BeerSmith™ Home Brewing Forum

Brewing Topics => Professional Brewing => Topic started by: browaar on March 07, 2014, 08:41:41 AM

Title: 30 BBL Equipment Profile
Post by: browaar on March 07, 2014, 08:41:41 AM
My partner and I are in the process of completing our business plan and need to determine the cost for each batch of beer we plan to brew. We have our recipes set in Beersmith, but need to set up a mock 30 BBL Equipment profile to scale the recipes. I understand that everyone's equipment is different, but we just need a baseline to estimate cost for investors. This is what I have so far after reading posts from other members, but could use some help to make sure its accurate.

( (
Title: Re: 30 BBL Equipment Profile
Post by: brewfun on March 07, 2014, 09:32:13 PM
I have so many questions... 

Some thoughts:

Talk about and show your numbers in barrels. It is the industry standard number, plus investors can visualize it.

The mashtun dead space had better not be 15bbl! I think you're using that as capacity?

Expecting 1.2 bbl of loss to fermentation is very optimistic. I lose 1.75bbl to yeast and CO2 on 15 bbl, without dry hopping, and that's using a pretty good DE filter. Dry hopping adds 1.25 gallons of loss per pound of pellet hops. A little less if you use bags.

You're going to have some loss to trub. I have an older system that holds 1.3bbl. I just installed another brewery system that only loses 0.3bbl.

You can use chase water to recover wort in the chiller and hoses. Try to design your system so that the HLT can feed water to flush the manifold after both mash recirc and kettle knockout. It really recovers a lot of wort and makes cleaning much easier.

Boiloff will be 5 to 8%. For BeerSmith, your "boiloff" should include evaporation for whirlpool, stand time and chilling. I lose 0.6 bbl, during that process. Boil and post boil totals 1.8bbl, for me.
Title: Re: 30 BBL Equipment Profile
Post by: browaar on March 12, 2014, 08:52:30 AM
Thank you for the valuable feedback! I had another member reach out to me as well. He stated that if I am operating and production brewery with a 30BBL system that the system will have additional capacity to make sure I can always brew 930 gallons and I should adjust to have 930 gallons or 30BBLs after losses etc... So I have taken both of your feedback and incorporated it into my profile. Please let me know what you think!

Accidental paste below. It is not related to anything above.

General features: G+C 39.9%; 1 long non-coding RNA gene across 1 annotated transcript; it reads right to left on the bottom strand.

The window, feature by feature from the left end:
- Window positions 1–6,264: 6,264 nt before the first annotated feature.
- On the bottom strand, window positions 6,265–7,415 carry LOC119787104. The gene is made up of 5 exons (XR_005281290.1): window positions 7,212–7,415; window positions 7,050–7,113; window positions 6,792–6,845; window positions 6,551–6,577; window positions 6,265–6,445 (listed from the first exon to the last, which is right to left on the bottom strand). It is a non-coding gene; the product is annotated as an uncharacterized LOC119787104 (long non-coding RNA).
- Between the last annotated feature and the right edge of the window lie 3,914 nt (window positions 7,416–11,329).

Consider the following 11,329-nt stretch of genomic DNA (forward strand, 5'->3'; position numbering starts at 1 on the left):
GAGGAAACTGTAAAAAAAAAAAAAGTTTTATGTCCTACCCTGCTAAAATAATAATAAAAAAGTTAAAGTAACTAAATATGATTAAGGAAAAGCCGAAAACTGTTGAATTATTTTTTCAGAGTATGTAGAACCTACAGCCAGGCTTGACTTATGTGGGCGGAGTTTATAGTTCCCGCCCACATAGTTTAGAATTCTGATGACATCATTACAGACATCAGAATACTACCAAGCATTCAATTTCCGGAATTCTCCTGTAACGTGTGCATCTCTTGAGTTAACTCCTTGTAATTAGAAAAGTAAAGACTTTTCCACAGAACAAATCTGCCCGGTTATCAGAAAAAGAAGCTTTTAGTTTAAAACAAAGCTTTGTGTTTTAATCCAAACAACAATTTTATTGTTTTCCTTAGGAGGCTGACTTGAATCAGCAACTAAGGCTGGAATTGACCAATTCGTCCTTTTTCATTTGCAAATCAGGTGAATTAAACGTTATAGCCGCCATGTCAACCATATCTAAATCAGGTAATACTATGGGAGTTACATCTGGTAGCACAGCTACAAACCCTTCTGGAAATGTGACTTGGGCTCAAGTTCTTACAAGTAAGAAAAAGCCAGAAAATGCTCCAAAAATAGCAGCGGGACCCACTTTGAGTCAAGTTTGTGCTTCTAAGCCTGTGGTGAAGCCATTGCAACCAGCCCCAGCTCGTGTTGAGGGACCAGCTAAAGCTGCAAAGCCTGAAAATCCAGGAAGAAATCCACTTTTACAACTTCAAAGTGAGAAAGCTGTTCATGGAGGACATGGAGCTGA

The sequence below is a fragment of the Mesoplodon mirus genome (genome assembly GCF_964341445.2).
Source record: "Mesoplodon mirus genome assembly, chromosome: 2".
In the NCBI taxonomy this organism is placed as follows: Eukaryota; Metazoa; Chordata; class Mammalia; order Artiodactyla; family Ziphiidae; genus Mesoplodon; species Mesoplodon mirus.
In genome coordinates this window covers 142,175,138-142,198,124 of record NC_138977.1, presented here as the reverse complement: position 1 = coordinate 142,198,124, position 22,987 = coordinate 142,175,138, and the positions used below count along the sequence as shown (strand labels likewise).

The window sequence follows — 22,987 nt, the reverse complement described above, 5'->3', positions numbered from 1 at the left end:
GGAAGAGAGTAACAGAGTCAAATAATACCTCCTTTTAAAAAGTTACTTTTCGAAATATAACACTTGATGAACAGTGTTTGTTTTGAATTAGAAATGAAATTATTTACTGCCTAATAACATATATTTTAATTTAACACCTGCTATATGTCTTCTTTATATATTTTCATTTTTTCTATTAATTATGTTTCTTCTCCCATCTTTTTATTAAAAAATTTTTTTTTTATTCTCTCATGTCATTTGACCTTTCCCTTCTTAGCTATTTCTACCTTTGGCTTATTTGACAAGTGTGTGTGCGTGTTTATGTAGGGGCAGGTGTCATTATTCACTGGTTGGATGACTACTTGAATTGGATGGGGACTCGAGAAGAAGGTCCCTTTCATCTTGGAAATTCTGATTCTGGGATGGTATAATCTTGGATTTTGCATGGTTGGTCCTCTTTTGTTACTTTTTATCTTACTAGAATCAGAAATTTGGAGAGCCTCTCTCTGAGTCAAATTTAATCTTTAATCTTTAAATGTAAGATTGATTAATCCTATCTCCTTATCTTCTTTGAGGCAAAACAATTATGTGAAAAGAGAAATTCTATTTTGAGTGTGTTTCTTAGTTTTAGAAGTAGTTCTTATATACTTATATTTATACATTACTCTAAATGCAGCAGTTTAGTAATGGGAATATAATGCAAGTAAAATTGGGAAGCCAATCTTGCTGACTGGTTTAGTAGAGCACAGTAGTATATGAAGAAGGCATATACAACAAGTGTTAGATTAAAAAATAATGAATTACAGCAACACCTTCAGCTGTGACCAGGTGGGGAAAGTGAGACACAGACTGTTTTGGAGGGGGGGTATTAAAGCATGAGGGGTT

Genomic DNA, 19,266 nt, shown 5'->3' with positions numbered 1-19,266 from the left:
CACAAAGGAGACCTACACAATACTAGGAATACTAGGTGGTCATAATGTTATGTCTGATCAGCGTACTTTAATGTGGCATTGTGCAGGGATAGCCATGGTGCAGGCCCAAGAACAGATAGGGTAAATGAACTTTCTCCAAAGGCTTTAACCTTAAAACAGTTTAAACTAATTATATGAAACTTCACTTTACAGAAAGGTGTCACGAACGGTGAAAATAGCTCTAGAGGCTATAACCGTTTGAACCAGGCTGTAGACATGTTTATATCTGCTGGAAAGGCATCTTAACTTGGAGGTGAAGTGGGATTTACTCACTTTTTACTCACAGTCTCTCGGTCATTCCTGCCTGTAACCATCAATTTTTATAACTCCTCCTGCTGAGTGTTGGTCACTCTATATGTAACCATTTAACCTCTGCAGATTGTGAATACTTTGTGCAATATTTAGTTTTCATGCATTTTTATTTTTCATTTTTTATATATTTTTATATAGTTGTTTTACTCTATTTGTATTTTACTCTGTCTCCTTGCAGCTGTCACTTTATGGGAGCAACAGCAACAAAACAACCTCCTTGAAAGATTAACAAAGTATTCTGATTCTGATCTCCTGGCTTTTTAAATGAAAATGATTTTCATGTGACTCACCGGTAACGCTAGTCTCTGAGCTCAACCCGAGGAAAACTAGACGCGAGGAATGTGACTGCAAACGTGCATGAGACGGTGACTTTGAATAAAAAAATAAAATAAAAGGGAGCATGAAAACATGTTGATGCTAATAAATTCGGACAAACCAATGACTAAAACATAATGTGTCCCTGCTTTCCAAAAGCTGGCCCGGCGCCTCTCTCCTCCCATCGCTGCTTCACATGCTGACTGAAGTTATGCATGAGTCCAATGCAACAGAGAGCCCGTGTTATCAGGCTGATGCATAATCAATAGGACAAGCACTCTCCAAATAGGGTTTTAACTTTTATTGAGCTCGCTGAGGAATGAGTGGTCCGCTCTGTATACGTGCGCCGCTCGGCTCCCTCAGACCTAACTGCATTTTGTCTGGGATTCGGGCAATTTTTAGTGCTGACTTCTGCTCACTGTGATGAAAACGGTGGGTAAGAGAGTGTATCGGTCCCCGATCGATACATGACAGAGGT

Thanks again,

( (
Title: Re: 30 BBL Equipment Profile
Post by: brewfun on March 13, 2014, 08:22:43 AM
That seems like a good starting point. With these numbers, you're not more than a couple hundred pounds different in grist. Good enough for estimates.

In brewing, most of your profit is made and lost in efficiencies that have nothing to do with wort production. Simple things like steam and glycol chiller capacity, floorspace, drains and access for trucks will be "hidden" beer costs that add up to much more than ingredients.

Whatever your plan, if you pay up front for growth and minimal labor needs, you'll reach profitability much sooner. I.E. Sloping floors for good drainage can save 2 hrs of labor to squeegee, every day. With taxes, that labor is around $12,000 a year. Time much better spent on filling kegs!

Same with investing in a 4 head, automated keg washer. You think you won't need it now, but it frees you up to do something else, without having to monitor it.

Maybe I sound like a curmudgeon in these posts. Sorry. I just hate to see a lot of enthusiasm and inspiration killed by poor planning. I just read about a respected, award winning brewery who will be shutting down at the end of this month. This despite 58% growth in the last two years. Why? They went cheap and have virtually no automation. This means margins so thin that they can't afford to reinvest, much less handle a rent increase or rise in minimum wage.
Title: Re: 30 BBL Equipment Profile
Post by: Battleground Brewing Co on June 09, 2014, 05:14:15 PM

Just wanted to say thanks for posting this. We are in the same stage right now, and you made it easy on me! Hope everything is moving forward for y'all.